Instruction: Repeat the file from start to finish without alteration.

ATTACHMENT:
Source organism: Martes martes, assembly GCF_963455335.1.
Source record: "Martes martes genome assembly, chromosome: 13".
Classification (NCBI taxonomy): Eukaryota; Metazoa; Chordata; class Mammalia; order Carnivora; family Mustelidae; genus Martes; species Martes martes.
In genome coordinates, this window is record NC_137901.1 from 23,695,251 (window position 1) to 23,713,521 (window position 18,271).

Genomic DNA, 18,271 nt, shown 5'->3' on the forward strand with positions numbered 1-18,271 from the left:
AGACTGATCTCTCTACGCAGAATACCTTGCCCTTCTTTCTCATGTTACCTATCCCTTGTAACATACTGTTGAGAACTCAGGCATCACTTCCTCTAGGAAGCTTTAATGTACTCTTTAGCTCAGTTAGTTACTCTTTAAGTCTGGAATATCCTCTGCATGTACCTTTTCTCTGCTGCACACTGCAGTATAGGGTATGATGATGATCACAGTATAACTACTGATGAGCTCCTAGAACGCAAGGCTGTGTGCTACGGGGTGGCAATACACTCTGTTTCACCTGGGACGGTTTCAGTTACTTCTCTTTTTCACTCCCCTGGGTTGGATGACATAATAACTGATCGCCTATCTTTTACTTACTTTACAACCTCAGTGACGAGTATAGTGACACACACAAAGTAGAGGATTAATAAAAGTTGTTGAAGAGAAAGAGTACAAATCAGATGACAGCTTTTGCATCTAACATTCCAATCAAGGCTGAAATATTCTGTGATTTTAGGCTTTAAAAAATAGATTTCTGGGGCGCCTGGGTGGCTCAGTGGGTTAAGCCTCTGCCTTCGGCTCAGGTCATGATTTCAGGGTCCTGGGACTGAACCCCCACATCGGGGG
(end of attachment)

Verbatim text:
Source organism: Martes martes, assembly GCF_963455335.1.
Source record: "Martes martes genome assembly, chromosome: 13".
Classification (NCBI taxonomy): Eukaryota; Metazoa; Chordata; class Mammalia; order Carnivora; family Mustelidae; genus Martes; species Martes martes.
In genome coordinates, this window is record NC_137901.1 from 23,695,251 (window position 1) to 23,713,521 (window position 18,271).

Genomic DNA, 18,271 nt, shown 5'->3' on the forward strand with positions numbered 1-18,271 from the left:
AGACTGATCTCTCTACGCAGAATACCTTGCCCTTCTTTCTCATGTTACCTATCCCTTGTAACATACTGTTGAGAACTCAGGCATCACTTCCTCTAGGAAGCTTTAATGTACTCTTTAGCTCAGTTAGTTACTCTTTAAGTCTGGAATATCCTCTGCATGTACCTTTTCTCTGCTGCACACTGCAGTATAGGGTATGATGATGATCACAGTATAACTACTGATGAGCTCCTAGAACGCAAGGCTGTGTGCTACGGGGTGGCAATACACTCTGTTTCACCTGGGACGGTTTCAGTTACTTCTCTTTTTCACTCCCCTGGGTTGGATGACATAATAACTGATCGCCTATCTTTTACTTACTTTACAACCTCAGTGACGAGTATAGTGACACACACAAAGTAGAGGATTAATAAAAGTTGTTGAAGAGAAAGAGTACAAATCAGATGACAGCTTTTGCATCTAACATTCCAATCAAGGCTGAAATATTCTGTGATTTTAGGCTTTAAAAAATAGATTTCTGGGGCGCCTGGGTGGCTCAGTGGGTTAAGCCTCTGCCTTCGGCTCAGGTCATGATTTCAGGGTCCTGGGACTGAACCCCCACATCGGGGG